Religious Freedom

There has been a lot of talk in the news lately about religious freedom in our country.  Apparently in the U.S. there isn’t any at least from the point of view of states like Indiana that passed, and now amended the Religious Freedom Restoration Act.

Titles can be deceiving.  From the title of the Act for example you would think there was no First Amendment to our constitution that over two hundred years ago established our liberty when it came to religion.  States like Indiana, Arkansas and recently Louisiana however believe that our religious liberties have been taken away and therefore need to be “restored.”  More accurately they believe the First Amendment needs to mean more than preventing our country from adopting a national religion or guaranteeing our right to worship as we desire.  For the legislators in those states religious freedom needs to include the right for a business owner to withhold services from people they believe to be immoral.

These new laws have mostly been established in response to states allowing same sex couples to marry.  The argument goes like this: a Christian baker who believes homosexuality is a sin should have the right to withhold their services and refuse to bake a wedding cake for a lesbian or gay couple that would like one.  Standing on the Bible, they claim they are allowed to refuse to give their services to another because that is what Jesus would do.

The problem, at least for us Christians, is the annoying caveat we read about in the Gospels: Jesus did not withhold his services based on his religion.  Oh, he wanted to, at least at first.  In the Good News according to Matthew for example, when word of his healing powers reached Tyre and Sidon, a woman, who was not Jewish, with a daughter who was very ill, approached Jesus and asked for his help.  His reply: a racial slur.  He called the woman a “dog”, which in his day was just about as bad an insult as one could give.  She would not be deterred by his racism however and pressed him to heal her daughter.  Thankfully, in the end Jesus’ love of God was stronger than his fear of the “other”.  As he healed her daughter, he too was healed of his own prejudice.  I imagine, in that moment, he finally understood that to be the child of the Divine meant that his gifts were for all who were in need (Mt. 15:21-31).

Following Jesus freely is not about withholding our services and it is not about taking ancient texts of Scripture literally.  It is about embodying them as Christ did by recognizing the humanity of every human being and loving them as much as we love ourselves, perhaps more.  It is also about being a part of the building of God’s kingdom that entails the radical transformation of our hearts and our society, a vision for which Jesus lived and died and for which God raised him from the dead.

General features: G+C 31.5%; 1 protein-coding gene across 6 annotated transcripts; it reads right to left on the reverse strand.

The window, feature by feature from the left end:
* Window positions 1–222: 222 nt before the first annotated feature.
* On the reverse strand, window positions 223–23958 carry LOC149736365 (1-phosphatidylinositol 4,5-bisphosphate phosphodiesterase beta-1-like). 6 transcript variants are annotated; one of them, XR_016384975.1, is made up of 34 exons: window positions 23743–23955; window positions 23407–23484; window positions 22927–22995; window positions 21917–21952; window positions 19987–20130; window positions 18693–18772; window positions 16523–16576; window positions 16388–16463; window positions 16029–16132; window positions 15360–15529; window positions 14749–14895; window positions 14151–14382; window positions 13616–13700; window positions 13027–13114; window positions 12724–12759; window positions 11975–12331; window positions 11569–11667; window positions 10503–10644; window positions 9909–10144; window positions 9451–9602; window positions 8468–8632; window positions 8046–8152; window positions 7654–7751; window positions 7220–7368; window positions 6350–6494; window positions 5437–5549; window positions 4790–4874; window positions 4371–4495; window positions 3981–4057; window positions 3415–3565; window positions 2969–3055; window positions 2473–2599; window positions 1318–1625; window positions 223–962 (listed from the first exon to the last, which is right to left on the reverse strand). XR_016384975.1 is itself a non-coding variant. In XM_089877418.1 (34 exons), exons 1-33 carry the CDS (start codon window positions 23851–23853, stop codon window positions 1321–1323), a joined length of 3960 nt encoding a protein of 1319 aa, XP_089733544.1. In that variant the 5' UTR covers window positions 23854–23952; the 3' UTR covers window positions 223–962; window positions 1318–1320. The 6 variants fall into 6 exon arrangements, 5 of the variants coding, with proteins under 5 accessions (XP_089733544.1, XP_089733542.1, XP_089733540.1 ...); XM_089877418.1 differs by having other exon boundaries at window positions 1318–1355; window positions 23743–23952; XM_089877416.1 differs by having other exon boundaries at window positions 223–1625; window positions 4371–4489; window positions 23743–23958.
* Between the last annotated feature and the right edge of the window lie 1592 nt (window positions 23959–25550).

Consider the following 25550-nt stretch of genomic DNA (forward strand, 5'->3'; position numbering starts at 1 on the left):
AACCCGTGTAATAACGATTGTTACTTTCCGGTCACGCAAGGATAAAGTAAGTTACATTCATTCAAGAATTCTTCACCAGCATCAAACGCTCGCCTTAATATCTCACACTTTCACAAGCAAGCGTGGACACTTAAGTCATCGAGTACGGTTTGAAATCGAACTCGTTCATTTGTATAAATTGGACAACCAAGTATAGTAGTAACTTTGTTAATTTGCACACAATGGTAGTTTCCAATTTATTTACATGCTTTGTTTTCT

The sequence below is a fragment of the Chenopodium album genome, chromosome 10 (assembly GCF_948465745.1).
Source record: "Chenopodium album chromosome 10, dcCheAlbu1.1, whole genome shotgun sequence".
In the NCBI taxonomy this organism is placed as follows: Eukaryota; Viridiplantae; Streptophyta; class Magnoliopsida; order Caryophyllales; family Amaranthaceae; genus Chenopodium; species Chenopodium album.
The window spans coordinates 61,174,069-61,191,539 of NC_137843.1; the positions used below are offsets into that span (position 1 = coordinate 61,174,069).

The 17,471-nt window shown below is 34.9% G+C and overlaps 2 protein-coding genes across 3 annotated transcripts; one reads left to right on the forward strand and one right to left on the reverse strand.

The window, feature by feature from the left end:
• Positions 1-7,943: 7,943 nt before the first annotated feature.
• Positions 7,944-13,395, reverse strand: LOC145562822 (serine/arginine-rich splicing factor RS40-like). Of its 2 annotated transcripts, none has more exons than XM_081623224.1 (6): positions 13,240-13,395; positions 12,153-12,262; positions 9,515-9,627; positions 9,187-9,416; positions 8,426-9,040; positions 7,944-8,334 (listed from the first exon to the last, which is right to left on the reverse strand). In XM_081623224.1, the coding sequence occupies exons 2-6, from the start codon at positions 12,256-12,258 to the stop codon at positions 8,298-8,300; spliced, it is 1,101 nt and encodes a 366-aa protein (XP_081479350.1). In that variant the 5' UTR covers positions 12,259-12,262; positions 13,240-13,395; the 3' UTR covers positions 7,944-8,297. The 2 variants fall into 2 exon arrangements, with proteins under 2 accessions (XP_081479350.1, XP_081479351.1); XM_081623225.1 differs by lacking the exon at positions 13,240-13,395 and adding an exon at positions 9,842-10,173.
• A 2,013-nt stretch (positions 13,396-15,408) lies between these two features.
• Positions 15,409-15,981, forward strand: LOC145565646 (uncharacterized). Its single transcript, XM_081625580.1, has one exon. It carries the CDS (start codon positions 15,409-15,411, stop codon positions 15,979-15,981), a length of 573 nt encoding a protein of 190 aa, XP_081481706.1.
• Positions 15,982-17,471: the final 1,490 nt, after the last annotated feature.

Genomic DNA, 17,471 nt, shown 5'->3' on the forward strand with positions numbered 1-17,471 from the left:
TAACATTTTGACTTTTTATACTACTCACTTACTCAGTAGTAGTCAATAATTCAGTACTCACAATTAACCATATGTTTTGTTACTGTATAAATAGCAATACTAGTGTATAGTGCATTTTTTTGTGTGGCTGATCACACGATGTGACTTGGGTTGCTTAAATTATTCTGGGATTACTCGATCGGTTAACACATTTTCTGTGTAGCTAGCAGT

If laws like the ones proposed in Indiana, Arkansas and now Louisiana were to stand, what is to keep anyone from denying their services to a person and claiming it is about religion?  What is to prevent anyone from denying someone a place at the “counter” and claiming it is about religion?

As Christians living in the United States we are blessed.  We do not have to worry about practicing our religion freely.  Our only concern is that in the name of religion people will be discriminated against if legislation like the ones proposed by the states mentioned above go into effect.  We can take a lesson from Jesus on this…he learned a valuable lesson from the Canaanite woman that day two thousand years ago I hope we do too.

Angela Maddalone is the Pastor at Palisades Presbyterian Church in Palisades, NY.

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2 Responses to Religious Freedom

  1. Lori Knight-Whitehouse says:

    Thank you, Angela! Very well said.


  2. profknapp says:

    Well said, Angela. This is my favorite sentence:”It is about embodying them as Christ did by recognizing the humanity of every human being and loving them as much as we love ourselves, perhaps more. ” Amen to that, sister!

    Liked by 1 person

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